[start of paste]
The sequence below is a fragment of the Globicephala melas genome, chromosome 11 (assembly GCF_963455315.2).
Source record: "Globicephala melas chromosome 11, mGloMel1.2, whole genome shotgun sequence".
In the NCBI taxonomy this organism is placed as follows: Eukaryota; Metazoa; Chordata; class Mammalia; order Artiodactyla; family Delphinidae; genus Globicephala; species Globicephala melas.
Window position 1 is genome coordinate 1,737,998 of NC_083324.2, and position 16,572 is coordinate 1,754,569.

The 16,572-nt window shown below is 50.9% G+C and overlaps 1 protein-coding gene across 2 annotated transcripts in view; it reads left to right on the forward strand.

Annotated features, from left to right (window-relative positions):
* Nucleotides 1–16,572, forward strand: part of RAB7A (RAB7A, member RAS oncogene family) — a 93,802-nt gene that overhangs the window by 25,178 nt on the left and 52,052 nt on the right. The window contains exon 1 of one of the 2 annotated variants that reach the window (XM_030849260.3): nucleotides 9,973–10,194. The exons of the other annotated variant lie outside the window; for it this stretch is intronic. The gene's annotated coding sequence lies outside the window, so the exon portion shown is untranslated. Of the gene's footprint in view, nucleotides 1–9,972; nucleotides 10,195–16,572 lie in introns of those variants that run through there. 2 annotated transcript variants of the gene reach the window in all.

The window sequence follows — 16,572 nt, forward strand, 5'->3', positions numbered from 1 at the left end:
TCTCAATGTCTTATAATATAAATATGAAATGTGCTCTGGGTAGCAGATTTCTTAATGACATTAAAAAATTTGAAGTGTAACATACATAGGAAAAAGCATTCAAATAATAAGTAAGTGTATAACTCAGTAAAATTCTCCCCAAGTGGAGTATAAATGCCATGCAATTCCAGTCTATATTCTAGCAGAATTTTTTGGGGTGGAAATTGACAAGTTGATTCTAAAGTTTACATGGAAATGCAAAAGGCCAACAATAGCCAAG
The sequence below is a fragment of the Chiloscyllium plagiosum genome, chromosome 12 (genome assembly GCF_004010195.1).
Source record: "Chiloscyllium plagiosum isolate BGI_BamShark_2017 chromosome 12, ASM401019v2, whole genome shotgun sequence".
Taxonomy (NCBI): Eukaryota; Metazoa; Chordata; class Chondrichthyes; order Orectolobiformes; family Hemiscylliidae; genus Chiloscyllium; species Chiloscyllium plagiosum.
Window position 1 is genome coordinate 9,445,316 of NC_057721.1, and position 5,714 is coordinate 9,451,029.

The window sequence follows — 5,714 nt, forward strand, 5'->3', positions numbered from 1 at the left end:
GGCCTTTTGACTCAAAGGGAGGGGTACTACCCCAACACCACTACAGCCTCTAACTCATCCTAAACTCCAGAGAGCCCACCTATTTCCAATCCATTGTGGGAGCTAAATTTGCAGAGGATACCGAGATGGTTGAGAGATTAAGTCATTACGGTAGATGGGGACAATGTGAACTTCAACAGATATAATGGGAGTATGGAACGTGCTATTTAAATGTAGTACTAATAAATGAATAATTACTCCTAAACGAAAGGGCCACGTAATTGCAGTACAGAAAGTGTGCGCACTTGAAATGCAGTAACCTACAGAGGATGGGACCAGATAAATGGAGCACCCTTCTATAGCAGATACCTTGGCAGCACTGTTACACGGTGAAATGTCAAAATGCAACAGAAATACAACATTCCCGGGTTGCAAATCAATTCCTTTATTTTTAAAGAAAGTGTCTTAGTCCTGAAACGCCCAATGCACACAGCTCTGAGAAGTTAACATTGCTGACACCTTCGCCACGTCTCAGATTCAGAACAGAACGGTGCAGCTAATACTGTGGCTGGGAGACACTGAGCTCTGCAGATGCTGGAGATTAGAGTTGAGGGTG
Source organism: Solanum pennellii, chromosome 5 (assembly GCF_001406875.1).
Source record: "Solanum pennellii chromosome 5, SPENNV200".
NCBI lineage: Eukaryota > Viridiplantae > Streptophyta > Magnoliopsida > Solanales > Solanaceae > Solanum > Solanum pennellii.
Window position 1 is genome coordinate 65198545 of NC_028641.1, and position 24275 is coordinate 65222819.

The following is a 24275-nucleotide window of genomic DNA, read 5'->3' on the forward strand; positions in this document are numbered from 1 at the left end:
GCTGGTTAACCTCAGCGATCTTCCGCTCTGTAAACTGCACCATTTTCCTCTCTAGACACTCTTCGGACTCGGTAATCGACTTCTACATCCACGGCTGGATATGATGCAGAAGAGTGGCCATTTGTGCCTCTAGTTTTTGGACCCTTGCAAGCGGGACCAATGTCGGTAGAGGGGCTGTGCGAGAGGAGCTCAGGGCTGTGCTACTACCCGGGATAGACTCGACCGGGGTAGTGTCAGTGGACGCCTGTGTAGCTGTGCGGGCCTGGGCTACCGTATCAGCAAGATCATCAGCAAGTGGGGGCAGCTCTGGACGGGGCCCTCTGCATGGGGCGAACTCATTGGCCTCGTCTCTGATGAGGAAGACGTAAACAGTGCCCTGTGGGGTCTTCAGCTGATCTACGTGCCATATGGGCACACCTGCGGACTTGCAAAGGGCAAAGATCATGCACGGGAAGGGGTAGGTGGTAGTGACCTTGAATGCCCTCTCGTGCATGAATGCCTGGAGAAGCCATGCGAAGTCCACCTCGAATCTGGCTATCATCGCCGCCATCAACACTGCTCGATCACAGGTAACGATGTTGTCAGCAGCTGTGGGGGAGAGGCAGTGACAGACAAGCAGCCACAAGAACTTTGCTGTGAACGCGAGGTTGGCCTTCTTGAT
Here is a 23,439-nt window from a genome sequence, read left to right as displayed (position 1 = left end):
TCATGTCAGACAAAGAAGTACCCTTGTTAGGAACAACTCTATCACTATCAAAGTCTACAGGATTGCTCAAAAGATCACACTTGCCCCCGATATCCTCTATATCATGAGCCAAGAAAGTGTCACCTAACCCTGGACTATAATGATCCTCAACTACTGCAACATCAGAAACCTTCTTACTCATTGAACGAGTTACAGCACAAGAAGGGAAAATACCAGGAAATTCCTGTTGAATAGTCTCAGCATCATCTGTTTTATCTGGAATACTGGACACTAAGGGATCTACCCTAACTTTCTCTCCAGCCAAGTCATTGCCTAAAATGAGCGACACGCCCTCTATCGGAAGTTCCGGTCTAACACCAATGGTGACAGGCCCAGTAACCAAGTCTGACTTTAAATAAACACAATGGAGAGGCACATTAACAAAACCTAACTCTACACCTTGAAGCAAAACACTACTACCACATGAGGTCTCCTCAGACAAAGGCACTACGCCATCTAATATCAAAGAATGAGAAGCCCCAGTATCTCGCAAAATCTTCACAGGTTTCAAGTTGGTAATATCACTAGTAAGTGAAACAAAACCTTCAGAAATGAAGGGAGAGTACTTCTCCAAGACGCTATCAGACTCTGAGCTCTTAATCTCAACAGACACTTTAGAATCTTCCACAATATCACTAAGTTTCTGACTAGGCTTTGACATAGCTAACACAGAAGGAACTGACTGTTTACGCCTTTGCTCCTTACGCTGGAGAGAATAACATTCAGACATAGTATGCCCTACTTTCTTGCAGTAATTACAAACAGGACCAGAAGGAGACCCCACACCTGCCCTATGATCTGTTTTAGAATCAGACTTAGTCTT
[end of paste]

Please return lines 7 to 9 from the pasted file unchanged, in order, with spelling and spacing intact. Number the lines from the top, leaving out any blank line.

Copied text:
* Nucleotides 1–16,572, forward strand: part of RAB7A (RAB7A, member RAS oncogene family) — a 93,802-nt gene that overhangs the window by 25,178 nt on the left and 52,052 nt on the right. The window contains exon 1 of one of the 2 annotated variants that reach the window (XM_030849260.3): nucleotides 9,973–10,194. The exons of the other annotated variant lie outside the window; for it this stretch is intronic. The gene's annotated coding sequence lies outside the window, so the exon portion shown is untranslated. Of the gene's footprint in view, nucleotides 1–9,972; nucleotides 10,195–16,572 lie in introns of those variants that run through there. 2 annotated transcript variants of the gene reach the window in all.

The window sequence follows — 16,572 nt, forward strand, 5'->3', positions numbered from 1 at the left end:
TCTCAATGTCTTATAATATAAATATGAAATGTGCTCTGGGTAGCAGATTTCTTAATGACATTAAAAAATTTGAAGTGTAACATACATAGGAAAAAGCATTCAAATAATAAGTAAGTGTATAACTCAGTAAAATTCTCCCCAAGTGGAGTATAAATGCCATGCAATTCCAGTCTATATTCTAGCAGAATTTTTTGGGGTGGAAATTGACAAGTTGATTCTAAAGTTTACATGGAAATGCAAAAGGCCAACAATAGCCAAG